I’m reading “The Next Evolution of Marketing” by Bob Gilbreath, and he delivers an interesting message about how marketing that has meaning and adds value to consumers’ lives — before they buy anything from you — is more effective than traditional advertising. It’s an interesting book I’ll probably talk about more in a couple weeks.
However, Gilbreath drives his message home behind a point that consumers are irate at ads and avoid them like deadbeats dodging collections agents. He sharpens this attack with facts and stats such as 76% of Americans joined the National Do Not Call Registry, most people who own a DVR skip commercials, and software for blocking banner ads (Adblock Plus, and yes, it blocks regular, static banner ads, not just pop-ups) won PC World‘s “best product” award. Gilbreath describes a world where people hate advertising the way the Tea party hates taxes, and over the course of the first chapter says traditional messaging is “everywhere,” “intrusive,” “irrelevant” and “offensive.”
He’s certainly not alone in that opinion. Comedians and consultants alike love ranting about stupid advertising, and I’ve edited more than one article about advertisers basically wasting their money. The tradiitonal, godawfully expensive commercial is easy fodder for anyone recommending a new approach.
But me, I don’t hate advertising, and I don’t think most people care that much, either.
The squeaky eyeball gets the Visine, so when someone complains about advertising it makes the news — Gilbreath points out that a handful of calls can get companies to pull national campaigns. But I’m in my thirties, and I’ve got a lot of positive memories of traditional advertising. The Bud Bowl, Geico’s Gecko, pretty much any ad run during the Super Bowl … they can add to the fun, so I give them a chance. Same with movie previews — I really don’t know if I want to see a movie or a new show until I see some ads for it — and coaster ads at the bar. I commute by train, so I relish reading something, anything, interesting on a billboard while waiting for a late one.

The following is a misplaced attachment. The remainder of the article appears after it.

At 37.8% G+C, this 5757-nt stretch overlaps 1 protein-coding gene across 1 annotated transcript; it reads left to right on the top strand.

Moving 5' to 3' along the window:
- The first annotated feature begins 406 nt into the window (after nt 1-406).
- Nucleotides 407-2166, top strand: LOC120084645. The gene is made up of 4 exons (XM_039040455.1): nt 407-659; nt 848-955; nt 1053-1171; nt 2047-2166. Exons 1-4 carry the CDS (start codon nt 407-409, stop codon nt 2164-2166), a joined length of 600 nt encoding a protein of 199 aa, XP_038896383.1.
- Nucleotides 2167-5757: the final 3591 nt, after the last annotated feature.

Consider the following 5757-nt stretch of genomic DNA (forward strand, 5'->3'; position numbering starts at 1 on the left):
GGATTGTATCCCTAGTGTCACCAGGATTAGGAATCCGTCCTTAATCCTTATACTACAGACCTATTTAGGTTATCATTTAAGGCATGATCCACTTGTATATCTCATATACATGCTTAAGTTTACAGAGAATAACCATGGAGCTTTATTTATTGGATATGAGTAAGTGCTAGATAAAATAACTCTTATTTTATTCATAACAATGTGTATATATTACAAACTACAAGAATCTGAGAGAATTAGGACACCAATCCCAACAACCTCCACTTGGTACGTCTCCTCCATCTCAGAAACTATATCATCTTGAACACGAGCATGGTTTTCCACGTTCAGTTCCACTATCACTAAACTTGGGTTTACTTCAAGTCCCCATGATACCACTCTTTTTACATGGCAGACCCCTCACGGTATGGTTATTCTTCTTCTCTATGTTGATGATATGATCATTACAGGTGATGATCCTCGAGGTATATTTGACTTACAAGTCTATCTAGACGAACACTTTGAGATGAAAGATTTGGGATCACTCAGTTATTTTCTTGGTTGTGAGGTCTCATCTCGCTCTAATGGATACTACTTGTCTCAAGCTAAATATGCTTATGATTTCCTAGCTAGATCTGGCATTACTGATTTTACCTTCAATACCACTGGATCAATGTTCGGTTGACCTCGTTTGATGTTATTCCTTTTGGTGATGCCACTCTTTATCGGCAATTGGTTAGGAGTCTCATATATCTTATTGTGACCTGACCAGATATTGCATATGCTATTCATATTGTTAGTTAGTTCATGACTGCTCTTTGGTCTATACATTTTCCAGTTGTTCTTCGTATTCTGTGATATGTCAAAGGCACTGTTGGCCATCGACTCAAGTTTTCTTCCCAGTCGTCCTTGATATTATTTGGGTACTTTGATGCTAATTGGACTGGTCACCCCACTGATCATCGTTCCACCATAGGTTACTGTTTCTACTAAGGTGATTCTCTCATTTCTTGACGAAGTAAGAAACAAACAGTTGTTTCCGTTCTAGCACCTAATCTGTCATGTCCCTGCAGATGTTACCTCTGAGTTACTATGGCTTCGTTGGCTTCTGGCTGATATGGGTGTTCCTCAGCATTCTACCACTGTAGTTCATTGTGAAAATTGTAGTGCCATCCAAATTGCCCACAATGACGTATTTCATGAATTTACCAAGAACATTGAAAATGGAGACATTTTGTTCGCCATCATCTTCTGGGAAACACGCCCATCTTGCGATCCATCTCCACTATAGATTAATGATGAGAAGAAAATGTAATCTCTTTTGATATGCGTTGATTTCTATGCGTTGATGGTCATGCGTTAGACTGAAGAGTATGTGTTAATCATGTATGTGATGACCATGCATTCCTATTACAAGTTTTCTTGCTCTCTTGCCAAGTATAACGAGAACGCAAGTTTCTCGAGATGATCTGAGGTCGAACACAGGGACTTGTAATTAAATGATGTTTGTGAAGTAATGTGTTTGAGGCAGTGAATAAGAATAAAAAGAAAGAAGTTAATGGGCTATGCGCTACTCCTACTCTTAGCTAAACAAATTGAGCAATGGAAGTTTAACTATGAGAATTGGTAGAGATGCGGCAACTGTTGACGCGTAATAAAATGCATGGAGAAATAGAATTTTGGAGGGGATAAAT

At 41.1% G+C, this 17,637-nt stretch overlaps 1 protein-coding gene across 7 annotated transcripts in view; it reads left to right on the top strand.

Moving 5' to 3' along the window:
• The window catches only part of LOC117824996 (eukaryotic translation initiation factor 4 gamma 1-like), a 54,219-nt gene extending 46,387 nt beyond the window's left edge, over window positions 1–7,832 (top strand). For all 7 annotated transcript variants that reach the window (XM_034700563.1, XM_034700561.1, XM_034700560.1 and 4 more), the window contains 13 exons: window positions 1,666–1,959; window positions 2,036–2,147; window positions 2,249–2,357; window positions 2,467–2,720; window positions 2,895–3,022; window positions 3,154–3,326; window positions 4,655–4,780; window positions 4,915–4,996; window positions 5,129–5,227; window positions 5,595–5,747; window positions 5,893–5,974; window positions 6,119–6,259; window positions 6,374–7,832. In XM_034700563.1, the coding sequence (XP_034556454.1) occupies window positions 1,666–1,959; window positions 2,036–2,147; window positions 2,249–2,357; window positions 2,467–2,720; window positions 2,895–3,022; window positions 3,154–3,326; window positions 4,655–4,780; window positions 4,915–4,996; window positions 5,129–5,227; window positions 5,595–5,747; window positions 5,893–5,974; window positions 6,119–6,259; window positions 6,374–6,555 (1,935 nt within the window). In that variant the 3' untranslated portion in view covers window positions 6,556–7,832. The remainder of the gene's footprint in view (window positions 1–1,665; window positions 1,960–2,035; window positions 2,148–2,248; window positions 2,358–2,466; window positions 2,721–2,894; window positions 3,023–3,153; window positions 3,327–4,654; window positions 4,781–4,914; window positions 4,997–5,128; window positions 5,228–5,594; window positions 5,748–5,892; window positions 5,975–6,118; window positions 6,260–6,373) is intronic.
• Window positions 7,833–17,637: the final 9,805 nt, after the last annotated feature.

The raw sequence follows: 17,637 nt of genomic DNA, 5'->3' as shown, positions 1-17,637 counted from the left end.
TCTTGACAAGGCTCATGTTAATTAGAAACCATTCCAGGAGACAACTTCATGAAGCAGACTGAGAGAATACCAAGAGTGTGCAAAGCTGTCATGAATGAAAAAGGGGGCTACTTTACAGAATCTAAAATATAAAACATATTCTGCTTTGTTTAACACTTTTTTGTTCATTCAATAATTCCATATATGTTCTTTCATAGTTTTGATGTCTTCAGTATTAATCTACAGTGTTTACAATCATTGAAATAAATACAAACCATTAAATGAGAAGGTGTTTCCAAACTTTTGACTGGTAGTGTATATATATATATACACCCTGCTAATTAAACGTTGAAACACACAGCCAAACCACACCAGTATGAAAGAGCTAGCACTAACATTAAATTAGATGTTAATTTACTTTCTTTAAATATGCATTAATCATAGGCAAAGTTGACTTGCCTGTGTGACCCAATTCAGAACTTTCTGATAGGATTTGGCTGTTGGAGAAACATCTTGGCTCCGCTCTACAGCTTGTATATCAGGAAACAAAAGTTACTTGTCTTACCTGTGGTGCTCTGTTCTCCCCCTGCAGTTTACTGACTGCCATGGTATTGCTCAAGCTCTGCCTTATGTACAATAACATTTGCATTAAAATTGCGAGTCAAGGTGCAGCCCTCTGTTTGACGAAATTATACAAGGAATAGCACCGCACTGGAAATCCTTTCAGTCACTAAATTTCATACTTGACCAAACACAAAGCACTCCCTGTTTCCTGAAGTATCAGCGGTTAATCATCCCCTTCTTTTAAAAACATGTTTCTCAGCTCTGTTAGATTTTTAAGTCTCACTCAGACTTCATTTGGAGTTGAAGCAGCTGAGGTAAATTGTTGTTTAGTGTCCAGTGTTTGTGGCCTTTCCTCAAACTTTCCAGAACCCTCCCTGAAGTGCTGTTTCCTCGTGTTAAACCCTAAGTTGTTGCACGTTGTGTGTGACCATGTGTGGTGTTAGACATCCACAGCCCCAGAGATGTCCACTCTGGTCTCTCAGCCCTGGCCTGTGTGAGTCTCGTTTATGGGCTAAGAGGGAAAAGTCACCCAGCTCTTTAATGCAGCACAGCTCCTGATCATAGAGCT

Ads can annoy me — anything can annoy me — but I’m not hostile to them. If commercial breaks are reasonable, I’m liable to let them run. I’ve even flipped channels to find spots I was interested in. If someone puts an ad in the restroom, I really couldn’t care less (unless it’s lookin’ at me; that gets weird). I give web banners a chance to catch my click so long as they don’t take 60 seconds to scroll down, stall my browser, or do something else ridiculous to tick me off (many do in fact do ridiculous things that tick me off, but that’s for another future post.)
It’s easy to overstate consumer hostility toward any for-profit project, but it’s a mistake to attribute isolated outbursts to the whole audience. No one complains about marketing messages that interest them and convey information they want. And I think we’re all going to be shocked by just how many consumers are happy to participate in initiatives, like Facebook’s new privacy settings and global “like,” that help you target marketing to them even more.
(If you want me to look at a book, send it to me at the NAPCO offices: 1500 Spring Garden St., Philadelphia, PA 19130. I make no promises. We’re not doing book reviews or a book of the week or anything that relies on me consuming more than a dozen pages a weekend. But I will take a look at anything you send. If it sparks an idea, I’ll work it into Ways of Thinking.)